Thompson who was recently in Poland also shared an anecdote of his interactions with members of the CyberArk team who had worked with the Ukrainians – Poland shares a border with Ukraine. According to him, the war has sparked off a migration of on-premises infrastructure into the cloud: “There is a massive migration from on-premises infrastructure to the cloud. [The cloud is] a lot safer from a disaster recovery perspective; it just makes more sense.”

A new kind of war

Teo Xiang Zheng, Head of Advisory of Consulting at Ensign InfoSecurity, pointed to the growing efficacy of cyberattacks and their destructiveness as being significantly beyond what the world had seen in the past. Moreover, state-sponsored actors are also less concerned about hiding in the shadows this time around, he said.

“What is unique is the evolution of multimodal attacks. In conventional warfare, we talk about land, sea, and air elements coming together. We are now seeing multi-domain warfare with the addition of cyber [warfare] as one of the domains of attack. I think we are going to see more and more of this in the future,” said Teo.

The use of drones on the battlefield is another emerging trend that looks set to stay, according to Dr Mikhaylov. “Missiles are quite expensive and can be replaced with drones that can fly quite far. The infantry is similarly using small drones for intelligence in the field.”

He cautioned that few are currently thinking in terms of how to secure their fleet of drones and other remote-controlled assets. “The number of drones used in Ukraine is increasing; Iran is supplying a massive number of drones. The Ukrainian side is using more drones, too. As the number of drones increases, cybersecurity will play a big important role on the battlefield.”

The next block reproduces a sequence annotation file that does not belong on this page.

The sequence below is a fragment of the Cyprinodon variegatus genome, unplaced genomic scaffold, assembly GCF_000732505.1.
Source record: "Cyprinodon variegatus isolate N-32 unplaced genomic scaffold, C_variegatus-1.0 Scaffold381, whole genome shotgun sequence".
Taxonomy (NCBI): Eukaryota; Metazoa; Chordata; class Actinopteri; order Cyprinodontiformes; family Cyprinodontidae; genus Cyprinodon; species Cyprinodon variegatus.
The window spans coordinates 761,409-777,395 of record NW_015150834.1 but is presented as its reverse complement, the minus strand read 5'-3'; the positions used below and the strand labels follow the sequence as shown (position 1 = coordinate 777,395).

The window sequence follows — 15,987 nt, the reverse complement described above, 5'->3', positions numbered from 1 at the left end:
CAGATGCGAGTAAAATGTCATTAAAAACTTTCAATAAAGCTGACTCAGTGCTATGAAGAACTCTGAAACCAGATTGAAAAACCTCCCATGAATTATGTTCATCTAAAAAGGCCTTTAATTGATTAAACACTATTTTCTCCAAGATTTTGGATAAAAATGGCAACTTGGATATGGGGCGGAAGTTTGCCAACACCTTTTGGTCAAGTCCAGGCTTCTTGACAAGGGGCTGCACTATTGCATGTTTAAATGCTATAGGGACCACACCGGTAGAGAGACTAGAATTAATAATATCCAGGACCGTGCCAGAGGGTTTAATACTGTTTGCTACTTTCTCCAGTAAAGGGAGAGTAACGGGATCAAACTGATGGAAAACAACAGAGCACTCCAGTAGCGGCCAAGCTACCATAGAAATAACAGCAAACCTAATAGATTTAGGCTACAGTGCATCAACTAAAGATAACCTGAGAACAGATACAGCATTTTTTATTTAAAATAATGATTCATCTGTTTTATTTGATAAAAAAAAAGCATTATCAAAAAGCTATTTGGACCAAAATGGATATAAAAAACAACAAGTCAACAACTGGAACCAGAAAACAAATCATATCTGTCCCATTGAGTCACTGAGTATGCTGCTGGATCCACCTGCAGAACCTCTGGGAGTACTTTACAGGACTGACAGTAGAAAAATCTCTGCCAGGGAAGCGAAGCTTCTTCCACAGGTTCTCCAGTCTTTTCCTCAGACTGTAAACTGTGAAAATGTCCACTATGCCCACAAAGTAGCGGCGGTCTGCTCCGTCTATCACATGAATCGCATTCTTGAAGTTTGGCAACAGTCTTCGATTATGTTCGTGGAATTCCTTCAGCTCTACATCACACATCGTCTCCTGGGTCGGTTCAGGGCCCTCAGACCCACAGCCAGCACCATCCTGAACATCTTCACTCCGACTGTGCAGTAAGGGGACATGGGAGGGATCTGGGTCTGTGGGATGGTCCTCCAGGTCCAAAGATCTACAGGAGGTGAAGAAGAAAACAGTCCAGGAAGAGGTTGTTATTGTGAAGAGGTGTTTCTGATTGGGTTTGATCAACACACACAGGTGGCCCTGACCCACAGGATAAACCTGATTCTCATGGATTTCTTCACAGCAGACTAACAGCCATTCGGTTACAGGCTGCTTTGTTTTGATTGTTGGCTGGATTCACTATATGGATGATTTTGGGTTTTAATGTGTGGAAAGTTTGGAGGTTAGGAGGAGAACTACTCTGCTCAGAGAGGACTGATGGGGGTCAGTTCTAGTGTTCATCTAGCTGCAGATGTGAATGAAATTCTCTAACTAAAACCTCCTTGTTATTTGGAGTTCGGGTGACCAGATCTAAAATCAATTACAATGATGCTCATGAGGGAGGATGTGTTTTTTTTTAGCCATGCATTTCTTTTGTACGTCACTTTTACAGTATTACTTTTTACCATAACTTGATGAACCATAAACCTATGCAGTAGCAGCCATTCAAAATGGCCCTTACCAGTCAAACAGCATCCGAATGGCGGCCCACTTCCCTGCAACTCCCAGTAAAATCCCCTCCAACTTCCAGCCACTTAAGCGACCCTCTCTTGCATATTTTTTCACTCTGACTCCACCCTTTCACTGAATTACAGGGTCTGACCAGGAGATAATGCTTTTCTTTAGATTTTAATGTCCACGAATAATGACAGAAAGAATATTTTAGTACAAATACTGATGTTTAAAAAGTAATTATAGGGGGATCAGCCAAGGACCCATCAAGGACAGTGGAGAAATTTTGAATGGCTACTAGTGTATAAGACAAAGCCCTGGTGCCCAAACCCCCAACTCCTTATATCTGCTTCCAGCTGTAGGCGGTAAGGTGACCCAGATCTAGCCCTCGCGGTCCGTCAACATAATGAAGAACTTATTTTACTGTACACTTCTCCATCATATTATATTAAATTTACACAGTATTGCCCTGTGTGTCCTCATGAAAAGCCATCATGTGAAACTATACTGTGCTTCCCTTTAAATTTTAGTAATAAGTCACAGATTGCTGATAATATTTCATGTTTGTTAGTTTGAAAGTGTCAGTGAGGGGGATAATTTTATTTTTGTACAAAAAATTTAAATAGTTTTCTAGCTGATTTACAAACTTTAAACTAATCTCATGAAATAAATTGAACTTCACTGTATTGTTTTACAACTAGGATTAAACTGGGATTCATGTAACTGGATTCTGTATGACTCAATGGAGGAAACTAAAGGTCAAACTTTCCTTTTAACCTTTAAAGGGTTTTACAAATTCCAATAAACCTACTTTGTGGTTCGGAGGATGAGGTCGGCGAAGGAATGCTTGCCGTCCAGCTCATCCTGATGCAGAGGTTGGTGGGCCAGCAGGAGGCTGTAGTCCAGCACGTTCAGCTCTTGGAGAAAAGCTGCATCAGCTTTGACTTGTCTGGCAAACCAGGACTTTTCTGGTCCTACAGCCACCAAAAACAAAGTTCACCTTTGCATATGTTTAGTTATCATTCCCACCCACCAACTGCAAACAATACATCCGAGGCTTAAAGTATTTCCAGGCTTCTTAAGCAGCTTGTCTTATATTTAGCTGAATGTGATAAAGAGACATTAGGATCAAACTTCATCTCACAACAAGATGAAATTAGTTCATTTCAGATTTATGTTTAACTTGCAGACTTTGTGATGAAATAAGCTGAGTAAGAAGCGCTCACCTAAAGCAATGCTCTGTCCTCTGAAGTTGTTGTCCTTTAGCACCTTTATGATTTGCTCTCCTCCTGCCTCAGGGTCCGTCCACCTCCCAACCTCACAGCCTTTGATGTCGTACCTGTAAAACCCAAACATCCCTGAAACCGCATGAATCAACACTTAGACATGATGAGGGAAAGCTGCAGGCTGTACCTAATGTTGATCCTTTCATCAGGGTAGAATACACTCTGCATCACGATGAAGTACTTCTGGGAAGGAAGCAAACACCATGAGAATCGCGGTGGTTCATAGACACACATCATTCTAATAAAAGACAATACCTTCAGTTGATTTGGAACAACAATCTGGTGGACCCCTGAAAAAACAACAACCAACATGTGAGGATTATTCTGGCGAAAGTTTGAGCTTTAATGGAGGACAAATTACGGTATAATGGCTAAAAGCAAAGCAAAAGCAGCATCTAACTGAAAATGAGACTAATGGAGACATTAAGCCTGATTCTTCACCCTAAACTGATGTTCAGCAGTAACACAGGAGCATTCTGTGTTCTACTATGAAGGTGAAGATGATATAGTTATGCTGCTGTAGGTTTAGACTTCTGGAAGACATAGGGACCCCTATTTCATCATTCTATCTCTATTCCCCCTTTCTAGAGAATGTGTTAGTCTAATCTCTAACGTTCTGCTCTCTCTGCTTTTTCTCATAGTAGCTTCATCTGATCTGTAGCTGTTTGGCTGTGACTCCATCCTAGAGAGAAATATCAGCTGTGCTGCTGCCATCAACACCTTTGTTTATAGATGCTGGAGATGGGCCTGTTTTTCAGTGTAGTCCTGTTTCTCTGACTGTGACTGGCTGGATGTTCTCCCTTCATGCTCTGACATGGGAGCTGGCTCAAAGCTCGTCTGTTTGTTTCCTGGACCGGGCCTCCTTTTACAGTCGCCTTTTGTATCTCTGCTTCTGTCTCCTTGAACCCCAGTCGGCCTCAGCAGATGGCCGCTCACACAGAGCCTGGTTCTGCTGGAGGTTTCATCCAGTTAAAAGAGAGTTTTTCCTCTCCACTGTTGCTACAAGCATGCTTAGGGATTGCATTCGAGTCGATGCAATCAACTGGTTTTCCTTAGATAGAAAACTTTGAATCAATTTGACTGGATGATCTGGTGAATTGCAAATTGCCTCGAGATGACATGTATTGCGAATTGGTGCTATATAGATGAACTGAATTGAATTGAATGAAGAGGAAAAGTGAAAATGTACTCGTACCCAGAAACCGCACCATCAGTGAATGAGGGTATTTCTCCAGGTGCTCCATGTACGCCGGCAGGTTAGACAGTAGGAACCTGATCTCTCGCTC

Responsible cyber behaviour

But surely a no-holds-barred approach to cyberattacks is not desirable, especially as society becomes increasingly digitalised? Teo referred to discussions he was involved in as part of the Geneva Dialogue on Responsible Behaviour in Cyberspace, noting that the way towards responsible cyber behaviour starts with dialogue and the will to band together.

“The ability to put aside our differences and share everyone's viewpoints requires a common space that we can start from. But the COVID-19 pandemic prevented it, while geopolitical tensions exacerbated that problem. I can only say we will continue to encourage this kind of dialogue and [ensure that] everyone is on the same page.”

“Unfortunately, you still have state-sponsored actors who might want to continue with their nefarious activities for their benefit. So, there's always that tension that is required to bring everyone to the table. NATO didn't come about easily; the UN didn't come about easily. They happened in the wake of catastrophic events. Let's hope it doesn't come to that for cyber,” said Teo.

In the meantime, the solution is to keep the conversation going. “I think we have a consensus that standardisation and following the rules, being good team players, and collaborating benefits ourselves and our partners. I feel like events like this where we can discuss and share knowledge with everyone is what's going to save the world. I think collaboration is the key,” summed up Thompson.

 


Tech Talk returns as an enhanced initiative to give trade-related visitors the opportunity to learn about the latest cyber security issues and developments through curated, free-to-attend sessions held alongside our signature GovWare exhibition.